Montana State University is under investigation by the U.S. Department of Education Office for Civil Rights for discrimination. (Keila Szpaller/The Daily Montanan)
Montana State University received notice last week the U.S. Department of Education’s Office for Civil Rights is investigating a third discrimination complaint against the Bozeman flagship.
The Jan. 25 notification letter to MSU President Waded Cruzado said the Office for Civil Rights will investigate whether the university discriminated against a student by failing to respond to reports of sex-based harassment by another student last school year.
MSU is also under investigation for failing to respond appropriately to reports of discrimination against female students; students and others of Jewish origin; and members of the Queer Straight Alliance, a group that supports LGBTQ+ students on campus.
Next week, officials with the Office for Civil Rights will be on campus as part of the federal probe. The Office for Civil Rights alerted MSU last semester of the earlier investigations in two separate letters.
The Office for Civil Rights enforces regulations that prohibit discrimination, including on the basis of national origin and on the basis of sex, against educational institutions that receive federal money.
MSU provided the Daily Montanan notification of the third investigation in response to a request Tuesday from the news outlet about additional notices from the Office for Civil Rights and questions about the upcoming site visit.
Tuesday, MSU administrators also sent emails to campus announcing the visit from the Office for Civil Rights next week.
One from President Cruzado was addressed to the MSU Community. It said officers from the Office for Civil Rights would visit the campus Feb. 5-8 to “gather information regarding the university’s policies and practices for addressing discrimination.”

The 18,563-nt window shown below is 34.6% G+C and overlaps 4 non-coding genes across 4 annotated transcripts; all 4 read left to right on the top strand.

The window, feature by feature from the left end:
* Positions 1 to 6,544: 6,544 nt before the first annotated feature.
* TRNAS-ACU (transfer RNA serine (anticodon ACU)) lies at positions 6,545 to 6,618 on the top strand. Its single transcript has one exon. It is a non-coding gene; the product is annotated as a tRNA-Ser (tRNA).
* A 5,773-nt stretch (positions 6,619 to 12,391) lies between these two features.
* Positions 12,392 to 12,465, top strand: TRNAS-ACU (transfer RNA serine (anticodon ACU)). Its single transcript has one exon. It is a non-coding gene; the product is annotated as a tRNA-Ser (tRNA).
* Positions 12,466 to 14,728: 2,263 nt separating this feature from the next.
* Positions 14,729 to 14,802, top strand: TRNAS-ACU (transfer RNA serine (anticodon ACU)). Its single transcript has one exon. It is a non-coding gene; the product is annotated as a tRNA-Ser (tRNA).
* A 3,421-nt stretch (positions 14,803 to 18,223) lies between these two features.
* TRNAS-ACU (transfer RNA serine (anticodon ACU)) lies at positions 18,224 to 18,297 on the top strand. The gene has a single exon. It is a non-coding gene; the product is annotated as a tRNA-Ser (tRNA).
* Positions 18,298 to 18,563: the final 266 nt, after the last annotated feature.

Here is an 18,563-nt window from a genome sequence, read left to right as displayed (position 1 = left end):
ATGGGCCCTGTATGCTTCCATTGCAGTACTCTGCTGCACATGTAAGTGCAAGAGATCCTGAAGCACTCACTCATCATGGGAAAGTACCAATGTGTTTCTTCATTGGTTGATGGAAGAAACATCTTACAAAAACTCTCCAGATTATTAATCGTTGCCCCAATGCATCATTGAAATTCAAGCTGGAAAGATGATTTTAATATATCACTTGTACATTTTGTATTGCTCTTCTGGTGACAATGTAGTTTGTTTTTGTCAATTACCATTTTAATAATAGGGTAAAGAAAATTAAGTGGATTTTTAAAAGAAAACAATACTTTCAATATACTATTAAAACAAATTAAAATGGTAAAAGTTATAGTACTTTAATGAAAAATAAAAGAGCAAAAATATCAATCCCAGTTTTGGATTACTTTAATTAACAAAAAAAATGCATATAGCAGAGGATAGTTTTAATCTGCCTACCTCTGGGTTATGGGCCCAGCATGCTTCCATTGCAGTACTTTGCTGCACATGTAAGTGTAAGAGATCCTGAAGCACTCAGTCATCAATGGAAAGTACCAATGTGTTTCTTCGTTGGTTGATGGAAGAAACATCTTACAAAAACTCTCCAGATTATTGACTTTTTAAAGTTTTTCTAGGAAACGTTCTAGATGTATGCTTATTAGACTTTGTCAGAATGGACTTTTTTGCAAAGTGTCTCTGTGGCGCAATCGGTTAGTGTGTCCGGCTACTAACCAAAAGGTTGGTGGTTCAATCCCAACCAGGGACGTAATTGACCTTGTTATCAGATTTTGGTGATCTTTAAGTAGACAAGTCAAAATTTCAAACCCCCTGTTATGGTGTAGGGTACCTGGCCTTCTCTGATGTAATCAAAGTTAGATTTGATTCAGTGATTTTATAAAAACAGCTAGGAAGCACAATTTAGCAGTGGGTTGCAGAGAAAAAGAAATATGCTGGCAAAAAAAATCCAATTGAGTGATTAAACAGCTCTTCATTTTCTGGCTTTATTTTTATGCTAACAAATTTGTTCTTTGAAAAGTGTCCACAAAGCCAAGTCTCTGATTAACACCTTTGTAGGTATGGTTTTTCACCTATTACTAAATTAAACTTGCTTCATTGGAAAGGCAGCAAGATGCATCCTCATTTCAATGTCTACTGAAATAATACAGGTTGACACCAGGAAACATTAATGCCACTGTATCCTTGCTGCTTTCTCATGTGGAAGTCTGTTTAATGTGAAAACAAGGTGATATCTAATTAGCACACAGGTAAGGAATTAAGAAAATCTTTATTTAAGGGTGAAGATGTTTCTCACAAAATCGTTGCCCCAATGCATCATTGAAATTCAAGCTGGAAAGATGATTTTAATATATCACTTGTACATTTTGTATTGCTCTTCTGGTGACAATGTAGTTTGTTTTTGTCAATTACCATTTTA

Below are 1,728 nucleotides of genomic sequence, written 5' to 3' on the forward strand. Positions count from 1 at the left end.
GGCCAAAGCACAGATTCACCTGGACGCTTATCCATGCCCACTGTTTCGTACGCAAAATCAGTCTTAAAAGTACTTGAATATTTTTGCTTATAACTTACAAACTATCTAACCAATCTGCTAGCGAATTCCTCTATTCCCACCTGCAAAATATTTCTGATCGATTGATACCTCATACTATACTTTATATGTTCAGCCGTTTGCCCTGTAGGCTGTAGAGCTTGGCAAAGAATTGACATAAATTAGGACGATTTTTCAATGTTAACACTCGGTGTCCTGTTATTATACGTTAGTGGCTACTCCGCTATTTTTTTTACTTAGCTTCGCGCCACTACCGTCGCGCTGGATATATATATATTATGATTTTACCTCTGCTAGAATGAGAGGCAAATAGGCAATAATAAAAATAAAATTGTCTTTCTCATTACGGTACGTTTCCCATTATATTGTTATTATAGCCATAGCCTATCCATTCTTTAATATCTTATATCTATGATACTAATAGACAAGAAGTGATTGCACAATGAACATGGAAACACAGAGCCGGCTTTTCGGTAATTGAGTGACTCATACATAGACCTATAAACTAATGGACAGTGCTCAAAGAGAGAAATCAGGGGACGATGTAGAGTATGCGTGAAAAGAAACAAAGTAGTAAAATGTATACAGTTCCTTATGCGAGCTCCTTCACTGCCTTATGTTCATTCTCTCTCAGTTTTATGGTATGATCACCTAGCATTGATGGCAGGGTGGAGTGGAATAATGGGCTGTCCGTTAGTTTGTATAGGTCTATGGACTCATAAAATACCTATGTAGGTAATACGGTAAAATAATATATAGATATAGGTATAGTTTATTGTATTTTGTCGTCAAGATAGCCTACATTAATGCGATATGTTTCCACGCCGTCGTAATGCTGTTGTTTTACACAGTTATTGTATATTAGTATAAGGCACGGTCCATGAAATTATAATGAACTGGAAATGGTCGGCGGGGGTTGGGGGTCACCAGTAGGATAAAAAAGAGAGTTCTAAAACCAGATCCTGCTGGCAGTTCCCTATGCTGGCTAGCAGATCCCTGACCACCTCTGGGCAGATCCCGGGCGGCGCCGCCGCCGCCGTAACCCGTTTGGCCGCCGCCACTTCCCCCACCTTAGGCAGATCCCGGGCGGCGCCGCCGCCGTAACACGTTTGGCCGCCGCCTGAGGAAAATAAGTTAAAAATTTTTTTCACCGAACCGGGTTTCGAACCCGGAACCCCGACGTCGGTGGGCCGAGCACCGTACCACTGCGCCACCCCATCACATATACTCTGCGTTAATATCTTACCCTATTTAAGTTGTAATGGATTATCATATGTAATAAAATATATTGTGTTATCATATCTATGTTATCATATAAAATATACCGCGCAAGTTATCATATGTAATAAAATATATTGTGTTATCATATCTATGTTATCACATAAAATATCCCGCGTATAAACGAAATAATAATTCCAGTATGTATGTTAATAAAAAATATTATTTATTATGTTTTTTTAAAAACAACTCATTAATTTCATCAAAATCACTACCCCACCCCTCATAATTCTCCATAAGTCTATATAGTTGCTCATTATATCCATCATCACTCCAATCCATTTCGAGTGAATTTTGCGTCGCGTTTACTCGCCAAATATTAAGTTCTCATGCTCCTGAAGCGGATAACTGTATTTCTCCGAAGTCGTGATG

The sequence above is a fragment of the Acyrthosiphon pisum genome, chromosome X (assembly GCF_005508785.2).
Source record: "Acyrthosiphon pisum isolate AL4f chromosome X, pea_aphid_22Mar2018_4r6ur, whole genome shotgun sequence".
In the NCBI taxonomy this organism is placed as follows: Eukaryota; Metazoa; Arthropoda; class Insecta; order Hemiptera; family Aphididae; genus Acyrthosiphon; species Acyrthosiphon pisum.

“OCR gathers information in a variety of ways, including meeting with students in forums and with invited faculty and staff in individual meetings regarding their experiences — positive or negative — on campus,” said the letter from Cruzado. “To that point, OCR is asking to meet a wide representation of MSU students, faculty and staff in individual sessions and/or as part of group sessions.”
The letter also said “attendance and participation for in-person sessions is conducted by invitation only.” The president encouraged people who receive invitations to attend.
In the letter, Cruzado also said members of the public may provide written comments or call an investigator, attorney or paralegal specialist with the federal agency.
“We welcome the U.S. Department of Education’s OCR officers to Montana State University, and we look forward to their input and recommendations,” Cruzado said in the letter.
A separate letter to students from the vice president for student success outlined times representatives from OCR would visit with students, with separate times slotted for students of different years and one reserved for all students.
“During the visit, OCR will hold a series of group sessions with students to gather information regarding their experiences with the university’s policies and practices for addressing discrimination based on race, color, national origin (including shared ancestry), sex, and LGBTQ+ identity on campus,” the letter said. “Students are encouraged to participate in scheduled group sessions. Attendance and participation is limited to current Montana State University students.”